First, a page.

THREE: Charter schools are a panacea for transforming public schools through competition and innovation.

A primary rationale for the modern charter movement is that enhanced autonomy will permit charters to develop new education techniques, practices, and programs. Further, that these innovations will then be transported out to public schools to improve the quality of education for all students.

Here’s my challenge for charter fans–name ONE educational technique, one pedagogical breakthrough, that started at a charter school and has since spread throughout the country to all sorts of public schools.

As national blogger Peter Greene explains (using New Jersey charters as an example):

If you get to pick and choose the students you teach, you can get better results… (But these results are often very difficult to replicate outside of that unique school setting.)


This is the equivalent of a laboratory that announces, ‘We can show you a drug that produces fabulous hair growth, as long as you don’t make us demonstrate it on any bald guys.’

The bottom line is that there are some very good charter schools, a lot of average ones, and some fairly mediocre ones—much like we find with public schools.

FOUR:  Higher academic standards will help more students become college- and career-ready.

Let’s be honest—“high standards” by definition refers to standards that every child will not be able to meet. If every child could, that would be taken as obvious proof that the standards were too low – and they would then be ratcheted upward – until failures were created.

Not convinced? Imagine if the statewide passage rate on the third grade reading test increased to 98% this year. Would lawmakers rush to commend the incredible work of teachers and students in raising these scores? No way. What would really happen is people would claim the standards were set too low to allow more children to pass. They would insist that the standards be increased to ensure a certain number of students be found non-proficient.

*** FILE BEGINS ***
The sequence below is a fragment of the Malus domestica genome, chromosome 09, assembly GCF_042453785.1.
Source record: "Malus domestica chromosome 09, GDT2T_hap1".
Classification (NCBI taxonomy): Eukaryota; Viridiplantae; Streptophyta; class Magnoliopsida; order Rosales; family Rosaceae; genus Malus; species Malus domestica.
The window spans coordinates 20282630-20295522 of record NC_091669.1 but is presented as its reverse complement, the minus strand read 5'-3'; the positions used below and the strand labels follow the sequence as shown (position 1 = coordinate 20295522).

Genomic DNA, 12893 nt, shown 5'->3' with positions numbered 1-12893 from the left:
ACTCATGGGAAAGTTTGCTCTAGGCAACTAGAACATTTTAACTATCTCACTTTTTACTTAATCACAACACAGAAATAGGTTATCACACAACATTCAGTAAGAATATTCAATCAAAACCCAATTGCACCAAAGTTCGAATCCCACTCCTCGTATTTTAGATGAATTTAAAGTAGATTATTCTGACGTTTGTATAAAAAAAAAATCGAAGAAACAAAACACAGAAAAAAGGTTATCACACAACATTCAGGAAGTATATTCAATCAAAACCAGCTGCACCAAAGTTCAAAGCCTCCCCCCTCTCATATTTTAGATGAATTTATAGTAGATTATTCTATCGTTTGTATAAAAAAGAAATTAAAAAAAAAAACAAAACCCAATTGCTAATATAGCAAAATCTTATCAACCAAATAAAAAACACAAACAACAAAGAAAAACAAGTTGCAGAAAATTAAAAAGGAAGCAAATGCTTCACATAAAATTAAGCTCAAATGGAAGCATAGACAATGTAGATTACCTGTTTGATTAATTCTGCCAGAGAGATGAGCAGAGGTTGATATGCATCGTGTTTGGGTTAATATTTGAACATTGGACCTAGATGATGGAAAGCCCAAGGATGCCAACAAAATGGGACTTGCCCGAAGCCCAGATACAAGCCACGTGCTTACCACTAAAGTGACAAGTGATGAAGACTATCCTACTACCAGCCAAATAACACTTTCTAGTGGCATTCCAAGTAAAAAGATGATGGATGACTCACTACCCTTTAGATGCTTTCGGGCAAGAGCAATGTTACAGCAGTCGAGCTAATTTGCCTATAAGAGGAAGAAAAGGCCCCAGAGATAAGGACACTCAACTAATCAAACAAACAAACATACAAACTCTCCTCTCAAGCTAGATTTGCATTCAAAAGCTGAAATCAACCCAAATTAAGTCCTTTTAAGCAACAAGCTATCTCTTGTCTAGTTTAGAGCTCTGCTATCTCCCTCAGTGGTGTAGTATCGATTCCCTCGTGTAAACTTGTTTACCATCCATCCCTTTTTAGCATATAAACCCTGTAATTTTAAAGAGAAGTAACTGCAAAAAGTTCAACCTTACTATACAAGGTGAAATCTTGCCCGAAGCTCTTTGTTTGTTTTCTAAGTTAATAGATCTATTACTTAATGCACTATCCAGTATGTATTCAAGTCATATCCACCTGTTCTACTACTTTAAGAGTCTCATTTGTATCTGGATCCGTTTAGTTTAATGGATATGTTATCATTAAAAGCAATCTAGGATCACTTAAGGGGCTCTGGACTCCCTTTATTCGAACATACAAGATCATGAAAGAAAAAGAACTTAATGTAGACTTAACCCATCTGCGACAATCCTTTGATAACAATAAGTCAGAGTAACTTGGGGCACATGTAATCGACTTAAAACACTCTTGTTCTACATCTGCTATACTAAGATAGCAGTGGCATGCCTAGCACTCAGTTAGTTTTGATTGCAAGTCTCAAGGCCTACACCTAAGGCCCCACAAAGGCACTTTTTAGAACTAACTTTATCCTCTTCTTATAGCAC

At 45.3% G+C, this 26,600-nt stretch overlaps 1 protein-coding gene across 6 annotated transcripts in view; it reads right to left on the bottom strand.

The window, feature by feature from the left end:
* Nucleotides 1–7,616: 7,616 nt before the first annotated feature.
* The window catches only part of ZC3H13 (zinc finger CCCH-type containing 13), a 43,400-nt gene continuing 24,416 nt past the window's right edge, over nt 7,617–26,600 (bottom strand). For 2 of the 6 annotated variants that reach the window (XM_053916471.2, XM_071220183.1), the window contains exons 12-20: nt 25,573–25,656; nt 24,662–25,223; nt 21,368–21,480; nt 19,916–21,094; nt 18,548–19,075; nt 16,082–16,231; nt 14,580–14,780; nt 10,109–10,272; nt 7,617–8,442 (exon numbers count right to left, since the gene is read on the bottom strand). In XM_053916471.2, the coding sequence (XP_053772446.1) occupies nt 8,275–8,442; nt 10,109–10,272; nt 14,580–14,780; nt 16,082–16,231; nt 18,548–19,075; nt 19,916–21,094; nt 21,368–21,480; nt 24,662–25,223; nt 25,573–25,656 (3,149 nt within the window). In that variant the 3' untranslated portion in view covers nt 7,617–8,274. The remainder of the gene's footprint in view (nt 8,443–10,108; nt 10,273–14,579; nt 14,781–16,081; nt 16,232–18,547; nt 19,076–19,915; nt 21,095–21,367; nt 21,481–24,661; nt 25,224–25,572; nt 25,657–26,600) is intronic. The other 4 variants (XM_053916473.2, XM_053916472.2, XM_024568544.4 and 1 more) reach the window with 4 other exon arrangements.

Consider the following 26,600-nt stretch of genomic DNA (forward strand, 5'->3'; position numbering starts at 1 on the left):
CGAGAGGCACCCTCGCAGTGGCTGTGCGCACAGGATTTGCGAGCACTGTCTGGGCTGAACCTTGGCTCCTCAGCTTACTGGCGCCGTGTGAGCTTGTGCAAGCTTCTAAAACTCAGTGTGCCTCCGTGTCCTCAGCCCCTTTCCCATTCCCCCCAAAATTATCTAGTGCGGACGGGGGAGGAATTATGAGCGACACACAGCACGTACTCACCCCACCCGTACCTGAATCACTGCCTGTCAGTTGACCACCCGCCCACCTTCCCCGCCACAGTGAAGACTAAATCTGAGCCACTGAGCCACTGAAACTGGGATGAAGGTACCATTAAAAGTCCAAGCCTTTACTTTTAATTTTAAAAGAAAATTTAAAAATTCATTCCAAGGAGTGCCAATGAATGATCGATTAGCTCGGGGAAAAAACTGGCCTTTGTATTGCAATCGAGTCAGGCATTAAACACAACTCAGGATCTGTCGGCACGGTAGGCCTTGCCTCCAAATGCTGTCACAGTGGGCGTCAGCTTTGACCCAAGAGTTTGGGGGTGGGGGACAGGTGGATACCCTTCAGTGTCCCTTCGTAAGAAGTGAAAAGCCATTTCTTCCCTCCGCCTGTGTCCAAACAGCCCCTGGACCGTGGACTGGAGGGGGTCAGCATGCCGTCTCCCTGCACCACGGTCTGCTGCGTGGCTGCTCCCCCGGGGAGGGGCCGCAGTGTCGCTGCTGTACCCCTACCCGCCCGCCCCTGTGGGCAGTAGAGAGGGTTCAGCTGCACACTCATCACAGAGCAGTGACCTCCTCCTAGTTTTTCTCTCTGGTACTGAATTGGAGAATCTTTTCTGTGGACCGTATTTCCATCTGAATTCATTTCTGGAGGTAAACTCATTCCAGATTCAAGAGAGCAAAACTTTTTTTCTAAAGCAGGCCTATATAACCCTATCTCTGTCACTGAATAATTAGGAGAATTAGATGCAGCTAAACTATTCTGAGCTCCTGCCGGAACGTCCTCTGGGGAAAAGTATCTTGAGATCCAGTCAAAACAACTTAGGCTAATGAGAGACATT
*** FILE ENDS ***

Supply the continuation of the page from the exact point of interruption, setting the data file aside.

To use a track and field analogy, if a number of students cannot high jump a bar set at five feet to meet a physical education standard, will setting the bar to SIX feet cause more kids to meet the standard, or cause even more to fail?

Despite the sugar-coated rhetoric, the whole standards-and-accountability movement is not about helping all children to become better learners. It is not committed to leaving no child behind. It is the opposite: it is an elaborate device used to rank and sort children, teachers, and schools.

FIVE: Finally, we need to stop pretending that either political party is going to help us out.

Both Democrats and Republicans benefit from the false narrative that public schools are failing. As a result, leaders of both parties perpetuate practices that allow them to sustain this narrative. If the worship of standardized tests were to end, the reformers would lose the hammer by which they hope to shatter the remnants of the American public school system. And there is simply too much money involved to allow that to happen without a fight.

This leads me to. . .

FIVE B: Parents and educators will eventually tire of the fight and roll over.

Not going to happen. We are just starting to organize! And, we’re not pretending to be serious.